“Black First”


I realise that I’ve taken a perhaps longer than intended and strictly necessary break from my blogging. When thinking of how I would get back into the swing of things, I kept pondering on exactly which angle I would take. These four months into 2016 have offered no shortage of political headliners, including the recent ComCourt ruling that is finally holding our president accountable for Nkandla. And of course, there’s the issue that hits closer to home for me.

But I don’t want to talk about Zuma. What I want to talk about is an issue that hits me on a far more personal note. And this is one that is linked to the recent protests at Wits. The one thing that these protests have done is reveal the underlying patriarchy and homophobia that has existed within Fallist movements since their inception last year. Long before the protests began, I had started thinking of our country’s student movements and at exactly what point they began to disintegrate on an ideological level and then on a physical level into the fractured shells categorized by infighting and break away movements that they have now become. And while there are many issues that one can point to, I personally believe that one of the biggest issues within #FeesMustFall dates back far before the movement began. Far before the members of #FeesMustFall were even born.

I am talking of the idea that one is black first. This is an idea that one sees cropping up time and time again in works written by those revered by hoteps such as Steve Biko and Frantz Fanon. The idea is simple: that the black struggle is the quintessential struggle that must be tackled first before one can hope to tackle other “lesser” struggles such as patriarchy, homophobia, ableism, etc. In fact, according to those who subscribe to this belief, the black struggle is characterized solely by racism and classism. All other systems of oppression are not only seen as less important, if one attempts to tackle them in any meaningful way one is automatically seen as “divisive”.

This is a critique that black feminists have faced, and that we are constantly facing even now. We are told that our feminism is dividing the black community or even (and this is my personal favourite attack) that feminism is a concept invented by white women to destroy the black community. For what purpose? Racism mostly. In some versions, white women have set out to make us black women as unloveable as possible so that they can have black men to themselves. Because according to hoteps, there is no more powerful tool in the world than a black penis, which capable even of curing us hateful feminists of our beliefs.

The entire idea that one can be “black first” ignores the ways that different forms of oppression intersect with one another. For a black woman, there is no such thing as “black first” or “female first” and the idea that there is has historically forced women to ignore the one side of their oppression for the benefit of the most privileged group. During the suffrage movement, influential black women like Sojourner Truth were marginalized by their white feminist counterparts while back home in South Africa, black women were told to prioritize racism, which would ensure the the freedom of “all” black people before tackling patriarchy.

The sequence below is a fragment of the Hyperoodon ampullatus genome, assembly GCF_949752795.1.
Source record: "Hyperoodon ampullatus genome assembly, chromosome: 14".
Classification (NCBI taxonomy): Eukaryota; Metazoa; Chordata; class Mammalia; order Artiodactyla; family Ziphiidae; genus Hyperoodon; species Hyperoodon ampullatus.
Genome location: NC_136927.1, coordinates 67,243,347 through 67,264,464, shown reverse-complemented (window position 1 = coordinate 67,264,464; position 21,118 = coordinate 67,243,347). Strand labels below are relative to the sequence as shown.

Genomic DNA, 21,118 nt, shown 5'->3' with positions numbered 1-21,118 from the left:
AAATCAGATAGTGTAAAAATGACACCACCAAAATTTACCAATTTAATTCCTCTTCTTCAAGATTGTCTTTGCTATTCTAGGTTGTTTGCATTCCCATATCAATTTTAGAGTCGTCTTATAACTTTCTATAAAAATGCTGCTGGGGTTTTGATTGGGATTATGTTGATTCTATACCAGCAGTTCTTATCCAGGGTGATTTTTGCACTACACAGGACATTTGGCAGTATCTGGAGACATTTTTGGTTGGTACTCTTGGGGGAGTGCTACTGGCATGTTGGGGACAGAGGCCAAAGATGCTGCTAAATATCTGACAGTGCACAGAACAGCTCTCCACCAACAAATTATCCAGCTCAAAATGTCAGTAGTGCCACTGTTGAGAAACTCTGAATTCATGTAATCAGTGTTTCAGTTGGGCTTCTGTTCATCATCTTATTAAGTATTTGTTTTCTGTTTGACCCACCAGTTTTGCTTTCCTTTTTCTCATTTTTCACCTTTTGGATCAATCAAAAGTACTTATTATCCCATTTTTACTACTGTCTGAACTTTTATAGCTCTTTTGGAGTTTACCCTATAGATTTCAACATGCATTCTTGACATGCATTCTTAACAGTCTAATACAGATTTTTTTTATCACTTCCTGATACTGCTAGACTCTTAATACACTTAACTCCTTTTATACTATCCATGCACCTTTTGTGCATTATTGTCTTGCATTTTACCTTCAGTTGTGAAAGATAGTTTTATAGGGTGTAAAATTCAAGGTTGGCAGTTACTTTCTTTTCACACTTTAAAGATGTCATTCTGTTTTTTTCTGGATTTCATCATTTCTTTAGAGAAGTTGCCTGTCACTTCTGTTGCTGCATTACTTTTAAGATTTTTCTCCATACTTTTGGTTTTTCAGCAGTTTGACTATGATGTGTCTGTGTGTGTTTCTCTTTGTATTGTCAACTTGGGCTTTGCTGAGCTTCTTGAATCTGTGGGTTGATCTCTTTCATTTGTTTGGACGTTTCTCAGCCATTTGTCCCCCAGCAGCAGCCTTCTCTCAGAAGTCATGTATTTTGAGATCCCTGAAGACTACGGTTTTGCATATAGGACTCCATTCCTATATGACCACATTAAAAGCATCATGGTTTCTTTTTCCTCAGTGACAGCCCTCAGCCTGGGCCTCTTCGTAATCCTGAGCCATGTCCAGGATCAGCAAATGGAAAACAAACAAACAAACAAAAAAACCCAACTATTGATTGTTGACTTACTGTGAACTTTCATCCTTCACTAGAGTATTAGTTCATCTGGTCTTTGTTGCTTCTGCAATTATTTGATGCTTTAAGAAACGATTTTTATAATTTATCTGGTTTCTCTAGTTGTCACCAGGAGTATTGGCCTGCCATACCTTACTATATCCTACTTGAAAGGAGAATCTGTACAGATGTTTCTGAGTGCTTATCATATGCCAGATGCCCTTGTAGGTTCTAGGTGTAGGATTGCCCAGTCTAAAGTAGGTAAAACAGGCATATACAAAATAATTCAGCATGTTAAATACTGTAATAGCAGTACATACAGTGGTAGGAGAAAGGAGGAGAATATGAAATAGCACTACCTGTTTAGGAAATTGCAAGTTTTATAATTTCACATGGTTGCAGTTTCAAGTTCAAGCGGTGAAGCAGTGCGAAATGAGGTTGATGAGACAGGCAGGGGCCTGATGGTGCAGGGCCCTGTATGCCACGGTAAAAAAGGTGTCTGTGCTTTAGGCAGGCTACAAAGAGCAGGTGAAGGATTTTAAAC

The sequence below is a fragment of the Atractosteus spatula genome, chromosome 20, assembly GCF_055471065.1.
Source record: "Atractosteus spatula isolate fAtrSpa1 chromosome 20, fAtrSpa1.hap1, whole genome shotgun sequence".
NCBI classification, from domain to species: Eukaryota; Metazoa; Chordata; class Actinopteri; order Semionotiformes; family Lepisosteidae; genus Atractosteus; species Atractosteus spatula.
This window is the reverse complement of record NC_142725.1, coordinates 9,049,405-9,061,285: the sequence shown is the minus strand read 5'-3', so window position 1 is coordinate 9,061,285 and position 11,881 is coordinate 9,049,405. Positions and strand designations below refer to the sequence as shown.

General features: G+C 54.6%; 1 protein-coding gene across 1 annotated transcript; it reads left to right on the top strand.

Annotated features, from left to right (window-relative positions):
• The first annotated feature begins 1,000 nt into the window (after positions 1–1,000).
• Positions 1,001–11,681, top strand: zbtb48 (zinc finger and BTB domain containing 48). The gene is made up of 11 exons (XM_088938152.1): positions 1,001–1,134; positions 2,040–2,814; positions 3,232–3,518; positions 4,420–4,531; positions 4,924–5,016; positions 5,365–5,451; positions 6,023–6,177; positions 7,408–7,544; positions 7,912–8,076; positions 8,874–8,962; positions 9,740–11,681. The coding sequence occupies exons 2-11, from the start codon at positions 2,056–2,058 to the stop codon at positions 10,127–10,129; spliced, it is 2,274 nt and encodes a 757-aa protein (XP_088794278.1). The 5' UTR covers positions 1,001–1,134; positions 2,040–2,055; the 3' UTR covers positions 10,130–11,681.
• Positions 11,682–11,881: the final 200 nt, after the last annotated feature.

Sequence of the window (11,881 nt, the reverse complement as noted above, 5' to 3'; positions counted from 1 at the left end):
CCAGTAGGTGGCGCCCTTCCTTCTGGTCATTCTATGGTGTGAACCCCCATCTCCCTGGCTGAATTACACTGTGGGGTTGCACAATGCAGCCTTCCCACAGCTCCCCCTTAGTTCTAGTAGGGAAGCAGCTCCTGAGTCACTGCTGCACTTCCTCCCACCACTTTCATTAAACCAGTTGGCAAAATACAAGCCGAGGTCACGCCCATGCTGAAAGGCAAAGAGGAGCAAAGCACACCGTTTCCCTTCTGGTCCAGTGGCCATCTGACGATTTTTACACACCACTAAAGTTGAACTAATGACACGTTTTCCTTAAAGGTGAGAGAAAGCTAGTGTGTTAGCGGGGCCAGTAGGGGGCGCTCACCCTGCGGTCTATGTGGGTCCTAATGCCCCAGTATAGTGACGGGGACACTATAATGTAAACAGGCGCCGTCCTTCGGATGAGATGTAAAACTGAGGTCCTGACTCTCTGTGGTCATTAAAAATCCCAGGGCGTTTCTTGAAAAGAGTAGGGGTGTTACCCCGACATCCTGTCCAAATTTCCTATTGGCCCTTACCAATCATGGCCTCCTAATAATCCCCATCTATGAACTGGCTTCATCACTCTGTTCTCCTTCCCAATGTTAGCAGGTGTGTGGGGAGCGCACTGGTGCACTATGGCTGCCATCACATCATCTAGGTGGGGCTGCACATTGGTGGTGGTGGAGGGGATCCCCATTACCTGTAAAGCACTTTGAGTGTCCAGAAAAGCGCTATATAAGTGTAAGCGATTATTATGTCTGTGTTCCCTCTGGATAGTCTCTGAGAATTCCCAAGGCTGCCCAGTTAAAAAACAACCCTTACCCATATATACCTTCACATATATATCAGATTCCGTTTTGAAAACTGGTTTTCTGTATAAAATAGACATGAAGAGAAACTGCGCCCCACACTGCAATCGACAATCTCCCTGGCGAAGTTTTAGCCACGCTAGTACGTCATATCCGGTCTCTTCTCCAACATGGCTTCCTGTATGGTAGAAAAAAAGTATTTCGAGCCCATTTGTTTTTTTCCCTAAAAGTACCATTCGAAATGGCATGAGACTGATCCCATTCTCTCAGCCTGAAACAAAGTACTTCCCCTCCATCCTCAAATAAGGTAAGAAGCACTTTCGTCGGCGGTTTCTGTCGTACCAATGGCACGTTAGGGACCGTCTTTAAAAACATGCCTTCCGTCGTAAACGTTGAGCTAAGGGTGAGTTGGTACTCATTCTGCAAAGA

The truth is, the only people who benefit from “black first” ideology are the most privileged members. Specifically, cisgender, able bodied, heterosexual, black men. Failing to take into account the multiple oppressions that queer, disabled, and female black people face allows cishet able bodied black men to maintain their level of privilege over other groups of black people. You see this time and time again when more privileged black people actively participate in the oppression of other blacks, like when black men are patriarchal towards black women or black heterosexual people are homophobic towards queer black people. In other words, black men who push for a “black first” ideology are not truly fighting for the emancipation of all black people. They are merely fighting, to use that quote from a black revolutionary whose name I cannot remember, for a “seat at the master’s table”.

Sure, it may be overly simplistic to believe that the black first ideology is the major factor in the collapse of our student movements. I believe that the collapse is rooted in a number of causes, including the leaderless nature of the movements which leads to a lack of a clear voice, a clear direction, and accountability. Such a recipe will inevitably lead to a lack of stability, infighting, voices that seek to co-opt the movement for their own political gain, and eventually fracturing. This is exactly what we are seeing today in movements like #FeesMustFall and the Black Student Movement at Rhodes University.

But what it does show, is a fundamental fault that lies at the heart of many social justice movements. Social justice movements almost inevitably fall into a pattern where the most privileged members at best ignore the struggles of those facing intersecting oppression and at worst continue to exert their privilege over others. We’ve seen this with middle class white cisgender women in the feminist movement and white cisgender gay men in the LGBT movement.

So this begs us to ask what the solution is. As black women, our solution to white feminism was womanism, and for queer black people their solution to the overwhelming whiteness in queer spaces has been to create new black queer spaces such as Soweto Pride. So when it comes to our student movements, the question that we are left with is whether we as female and/or queer black people should start our own student movements, bearing in mind that we have not only performed tireless labour and played instrumental roles in the existing ones but we deliberately set up existing student movements with the intention of making them as intersectional as possible. Or, do we go the route of the UCT: Trans Collective and radically challenge and reclaim our position in these spaces? And of course, what do we do about the violent patriarchy that we face in our movements now, especially when this patriarchy has made it very clear that it is completely unwilling to listen to queer or feminist voices?